When 26-year-old Clementine Jacoby thinks back on her childhood, she remembers using printed maps to navigate strange new cities — one of the many tools that smartphones have rendered largely obsolete. “My parents, I think, are just chronically bored,” she says in a conference room at Google’s New York offices. “We moved around a ton, and I was also sort of an agitated and ambitious kid and traveled a bunch on my own.”
It’s perhaps fitting then that, after a year-long stint as a circus performer and graduating from Stanford University with a degree in symbolic systems (a program that focuses on a combination of cognitive science, artificial intelligence, and human-computer interaction), Jacoby ended up working as a product manager for Google Maps. It’s a role that Jacoby feels like was made for her. “My brain is like a terrible filing cabinet, I can’t even remember my own phone number,” she confesses. “But it’s a very good processing machine.”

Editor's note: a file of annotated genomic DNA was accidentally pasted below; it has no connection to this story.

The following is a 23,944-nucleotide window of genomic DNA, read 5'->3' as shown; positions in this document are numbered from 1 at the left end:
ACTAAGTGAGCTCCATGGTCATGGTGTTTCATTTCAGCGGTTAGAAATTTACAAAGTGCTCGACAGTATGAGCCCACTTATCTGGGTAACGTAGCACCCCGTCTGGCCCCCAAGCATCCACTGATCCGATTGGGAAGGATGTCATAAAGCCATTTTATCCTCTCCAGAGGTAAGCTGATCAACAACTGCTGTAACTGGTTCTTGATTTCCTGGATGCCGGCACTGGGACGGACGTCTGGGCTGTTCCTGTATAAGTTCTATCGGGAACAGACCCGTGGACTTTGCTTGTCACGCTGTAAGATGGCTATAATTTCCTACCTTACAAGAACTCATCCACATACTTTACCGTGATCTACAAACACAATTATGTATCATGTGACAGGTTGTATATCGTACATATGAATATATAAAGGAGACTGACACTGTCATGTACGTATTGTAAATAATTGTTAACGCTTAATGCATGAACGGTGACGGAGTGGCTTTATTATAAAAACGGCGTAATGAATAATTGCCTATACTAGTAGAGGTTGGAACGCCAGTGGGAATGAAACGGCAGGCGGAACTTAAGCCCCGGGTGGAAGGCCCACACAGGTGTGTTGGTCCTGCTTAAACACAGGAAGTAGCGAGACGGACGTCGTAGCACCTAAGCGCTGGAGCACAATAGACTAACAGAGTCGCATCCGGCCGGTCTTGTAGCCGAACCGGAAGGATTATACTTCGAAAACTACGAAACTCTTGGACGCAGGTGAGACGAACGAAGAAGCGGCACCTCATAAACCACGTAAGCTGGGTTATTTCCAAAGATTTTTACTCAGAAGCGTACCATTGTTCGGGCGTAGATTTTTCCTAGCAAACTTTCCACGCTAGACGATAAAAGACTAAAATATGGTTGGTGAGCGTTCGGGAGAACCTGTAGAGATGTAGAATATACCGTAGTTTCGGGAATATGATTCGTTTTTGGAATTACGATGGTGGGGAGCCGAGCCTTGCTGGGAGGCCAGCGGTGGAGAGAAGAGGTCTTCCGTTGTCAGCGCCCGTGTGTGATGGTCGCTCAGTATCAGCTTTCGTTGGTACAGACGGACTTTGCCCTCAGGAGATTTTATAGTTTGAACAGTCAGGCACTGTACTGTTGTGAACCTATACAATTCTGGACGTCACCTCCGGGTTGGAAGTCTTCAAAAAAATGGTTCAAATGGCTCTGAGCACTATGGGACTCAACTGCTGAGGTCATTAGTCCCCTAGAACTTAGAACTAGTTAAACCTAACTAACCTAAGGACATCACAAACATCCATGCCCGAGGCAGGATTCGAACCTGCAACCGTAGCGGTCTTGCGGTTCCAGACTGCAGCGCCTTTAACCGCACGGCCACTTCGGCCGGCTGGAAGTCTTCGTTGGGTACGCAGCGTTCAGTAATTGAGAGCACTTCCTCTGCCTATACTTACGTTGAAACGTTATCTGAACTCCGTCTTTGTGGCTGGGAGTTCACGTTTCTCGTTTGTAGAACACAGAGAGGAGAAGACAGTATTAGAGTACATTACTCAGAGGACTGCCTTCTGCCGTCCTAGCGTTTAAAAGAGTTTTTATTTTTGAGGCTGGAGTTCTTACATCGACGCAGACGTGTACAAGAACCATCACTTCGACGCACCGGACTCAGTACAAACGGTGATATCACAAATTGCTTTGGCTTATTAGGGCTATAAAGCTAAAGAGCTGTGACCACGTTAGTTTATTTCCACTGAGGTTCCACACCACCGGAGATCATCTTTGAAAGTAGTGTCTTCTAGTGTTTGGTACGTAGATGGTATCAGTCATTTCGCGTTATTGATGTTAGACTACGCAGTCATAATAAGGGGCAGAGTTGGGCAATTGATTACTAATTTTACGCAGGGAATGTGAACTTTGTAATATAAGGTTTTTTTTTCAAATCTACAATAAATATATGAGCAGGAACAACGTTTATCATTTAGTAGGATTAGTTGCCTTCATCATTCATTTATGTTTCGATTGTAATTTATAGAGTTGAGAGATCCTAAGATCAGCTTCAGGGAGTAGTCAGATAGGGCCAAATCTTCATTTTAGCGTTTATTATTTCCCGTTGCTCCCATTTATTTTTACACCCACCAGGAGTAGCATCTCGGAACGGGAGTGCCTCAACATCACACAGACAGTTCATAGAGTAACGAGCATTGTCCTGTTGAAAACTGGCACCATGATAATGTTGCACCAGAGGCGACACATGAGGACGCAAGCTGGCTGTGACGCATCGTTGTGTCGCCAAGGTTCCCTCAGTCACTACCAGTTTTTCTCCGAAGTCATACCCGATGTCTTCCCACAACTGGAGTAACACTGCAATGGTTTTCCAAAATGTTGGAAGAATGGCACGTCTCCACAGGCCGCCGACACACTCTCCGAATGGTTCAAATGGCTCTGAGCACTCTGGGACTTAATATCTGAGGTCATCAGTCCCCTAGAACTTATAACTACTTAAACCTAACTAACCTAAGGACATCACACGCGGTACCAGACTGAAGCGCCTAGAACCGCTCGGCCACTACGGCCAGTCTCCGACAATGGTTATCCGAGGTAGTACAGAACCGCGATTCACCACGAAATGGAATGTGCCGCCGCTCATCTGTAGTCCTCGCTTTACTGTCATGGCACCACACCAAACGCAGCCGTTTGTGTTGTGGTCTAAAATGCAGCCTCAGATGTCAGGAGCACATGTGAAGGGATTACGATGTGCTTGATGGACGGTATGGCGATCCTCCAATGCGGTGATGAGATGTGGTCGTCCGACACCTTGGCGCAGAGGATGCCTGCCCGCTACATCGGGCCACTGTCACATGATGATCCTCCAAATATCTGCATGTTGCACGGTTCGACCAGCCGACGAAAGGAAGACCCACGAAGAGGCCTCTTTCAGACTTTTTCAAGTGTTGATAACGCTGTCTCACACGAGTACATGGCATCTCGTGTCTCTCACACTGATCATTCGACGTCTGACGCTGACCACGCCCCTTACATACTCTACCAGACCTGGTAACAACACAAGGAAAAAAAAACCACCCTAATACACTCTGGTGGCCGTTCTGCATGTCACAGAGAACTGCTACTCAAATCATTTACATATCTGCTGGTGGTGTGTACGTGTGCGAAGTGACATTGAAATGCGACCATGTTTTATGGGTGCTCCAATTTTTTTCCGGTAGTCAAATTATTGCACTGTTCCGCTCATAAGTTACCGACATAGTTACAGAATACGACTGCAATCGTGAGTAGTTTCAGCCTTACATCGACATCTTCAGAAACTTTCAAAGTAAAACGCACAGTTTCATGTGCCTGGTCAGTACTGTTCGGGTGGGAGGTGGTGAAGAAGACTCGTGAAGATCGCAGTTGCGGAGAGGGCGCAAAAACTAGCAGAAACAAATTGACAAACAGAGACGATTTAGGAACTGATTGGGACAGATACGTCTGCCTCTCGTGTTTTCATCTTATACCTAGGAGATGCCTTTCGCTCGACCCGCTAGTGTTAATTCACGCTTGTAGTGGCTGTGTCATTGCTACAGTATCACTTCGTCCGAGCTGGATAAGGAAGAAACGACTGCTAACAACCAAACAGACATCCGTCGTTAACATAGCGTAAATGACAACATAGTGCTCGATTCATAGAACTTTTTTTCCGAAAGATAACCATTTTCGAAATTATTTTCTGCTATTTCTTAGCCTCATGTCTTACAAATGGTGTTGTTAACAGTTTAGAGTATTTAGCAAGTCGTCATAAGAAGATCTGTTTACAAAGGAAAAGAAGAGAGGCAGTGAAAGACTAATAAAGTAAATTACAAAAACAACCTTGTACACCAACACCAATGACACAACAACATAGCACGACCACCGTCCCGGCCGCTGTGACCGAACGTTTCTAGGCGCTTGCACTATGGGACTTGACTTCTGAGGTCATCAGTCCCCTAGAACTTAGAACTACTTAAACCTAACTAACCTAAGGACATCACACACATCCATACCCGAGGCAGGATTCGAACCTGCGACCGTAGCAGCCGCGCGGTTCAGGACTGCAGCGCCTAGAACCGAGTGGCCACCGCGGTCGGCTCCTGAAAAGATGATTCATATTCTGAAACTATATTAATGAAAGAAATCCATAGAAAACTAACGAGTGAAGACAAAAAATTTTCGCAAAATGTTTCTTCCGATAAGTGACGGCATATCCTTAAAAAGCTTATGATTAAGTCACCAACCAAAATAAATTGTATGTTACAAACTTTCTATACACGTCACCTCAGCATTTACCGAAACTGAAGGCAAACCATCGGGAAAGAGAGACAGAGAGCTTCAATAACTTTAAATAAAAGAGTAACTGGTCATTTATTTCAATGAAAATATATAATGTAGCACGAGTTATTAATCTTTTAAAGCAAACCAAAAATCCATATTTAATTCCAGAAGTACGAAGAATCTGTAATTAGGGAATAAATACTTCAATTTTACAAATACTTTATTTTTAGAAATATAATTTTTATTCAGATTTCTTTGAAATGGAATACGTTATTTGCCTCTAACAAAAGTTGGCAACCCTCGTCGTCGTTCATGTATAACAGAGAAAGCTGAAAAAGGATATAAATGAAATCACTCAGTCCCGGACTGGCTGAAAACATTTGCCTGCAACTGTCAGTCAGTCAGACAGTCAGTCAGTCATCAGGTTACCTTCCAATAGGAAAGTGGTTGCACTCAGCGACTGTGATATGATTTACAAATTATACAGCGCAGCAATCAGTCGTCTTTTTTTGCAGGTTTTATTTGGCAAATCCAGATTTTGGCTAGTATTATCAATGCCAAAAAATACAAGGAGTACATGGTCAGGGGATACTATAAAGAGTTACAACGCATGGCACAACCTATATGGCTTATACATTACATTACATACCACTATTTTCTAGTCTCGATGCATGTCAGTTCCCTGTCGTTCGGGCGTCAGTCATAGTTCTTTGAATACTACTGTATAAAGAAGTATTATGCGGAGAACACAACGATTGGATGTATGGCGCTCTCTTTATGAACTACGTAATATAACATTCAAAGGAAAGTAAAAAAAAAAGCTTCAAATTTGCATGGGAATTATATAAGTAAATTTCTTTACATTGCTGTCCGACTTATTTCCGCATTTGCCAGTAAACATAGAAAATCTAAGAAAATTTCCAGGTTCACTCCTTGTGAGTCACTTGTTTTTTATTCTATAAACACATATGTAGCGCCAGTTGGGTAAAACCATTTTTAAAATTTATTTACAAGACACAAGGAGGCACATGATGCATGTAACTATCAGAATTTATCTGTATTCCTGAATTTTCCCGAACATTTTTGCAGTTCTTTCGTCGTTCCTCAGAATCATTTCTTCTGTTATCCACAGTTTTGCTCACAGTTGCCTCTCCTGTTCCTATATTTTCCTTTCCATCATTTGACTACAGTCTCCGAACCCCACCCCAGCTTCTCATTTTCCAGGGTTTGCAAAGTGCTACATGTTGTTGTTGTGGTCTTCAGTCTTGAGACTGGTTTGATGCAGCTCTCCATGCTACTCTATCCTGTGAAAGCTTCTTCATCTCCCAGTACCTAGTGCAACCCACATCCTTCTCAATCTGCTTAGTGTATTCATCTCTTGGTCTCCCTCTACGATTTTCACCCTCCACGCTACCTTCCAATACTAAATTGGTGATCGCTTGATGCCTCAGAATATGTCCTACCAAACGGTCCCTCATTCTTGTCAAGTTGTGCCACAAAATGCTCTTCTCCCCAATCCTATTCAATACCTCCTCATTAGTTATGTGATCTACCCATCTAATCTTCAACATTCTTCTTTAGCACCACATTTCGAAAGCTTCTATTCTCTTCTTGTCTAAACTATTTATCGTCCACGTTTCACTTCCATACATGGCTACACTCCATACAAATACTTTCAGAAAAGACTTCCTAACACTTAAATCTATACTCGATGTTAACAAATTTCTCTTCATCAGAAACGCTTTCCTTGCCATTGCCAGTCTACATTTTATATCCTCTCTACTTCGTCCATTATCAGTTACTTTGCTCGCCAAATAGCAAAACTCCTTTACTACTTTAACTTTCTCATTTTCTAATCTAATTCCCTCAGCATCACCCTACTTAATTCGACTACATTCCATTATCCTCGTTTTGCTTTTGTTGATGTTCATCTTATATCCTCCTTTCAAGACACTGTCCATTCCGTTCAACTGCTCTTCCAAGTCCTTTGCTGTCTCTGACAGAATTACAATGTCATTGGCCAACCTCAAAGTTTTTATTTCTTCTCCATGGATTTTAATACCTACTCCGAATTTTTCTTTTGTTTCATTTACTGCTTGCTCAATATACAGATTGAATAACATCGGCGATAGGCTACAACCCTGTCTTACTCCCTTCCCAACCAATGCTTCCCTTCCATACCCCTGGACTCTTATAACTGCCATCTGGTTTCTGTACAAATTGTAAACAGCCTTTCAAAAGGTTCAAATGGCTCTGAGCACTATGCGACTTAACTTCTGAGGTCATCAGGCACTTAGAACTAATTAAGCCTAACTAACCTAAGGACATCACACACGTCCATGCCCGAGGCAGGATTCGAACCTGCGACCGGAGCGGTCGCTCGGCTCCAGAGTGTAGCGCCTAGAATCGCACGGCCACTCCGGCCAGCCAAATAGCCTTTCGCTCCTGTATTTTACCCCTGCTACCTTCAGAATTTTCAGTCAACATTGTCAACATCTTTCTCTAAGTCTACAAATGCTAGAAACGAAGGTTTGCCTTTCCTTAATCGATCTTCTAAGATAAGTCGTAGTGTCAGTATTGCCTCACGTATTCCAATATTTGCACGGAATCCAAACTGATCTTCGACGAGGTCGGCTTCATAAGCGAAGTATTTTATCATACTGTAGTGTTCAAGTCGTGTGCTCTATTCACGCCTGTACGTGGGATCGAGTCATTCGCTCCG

Much like a computer, which processes raw data and presents it in a format that humans can understand, Jacoby’s team at Google packages complex information in a way that video game creators can comprehend and use. Jacoby oversees a new product initiative at the search giant that lets mobile app developers integrate Google Maps’ model of the real world into their smartphone games through the popular game engine Unity, making it possible to turn actual buildings and locations into elements within a game. Google unveiled the product on March 14 and recently showcased it during the Game Developers Conference, an industry event for games creators. Upcoming games like Ghostbusters World, Jurassic World Alive, and The Walking Dead: Our World will be among the first to use Google’s new tech.
Maps are already a vital underpinning to many of …read more
Source:: Time – Technology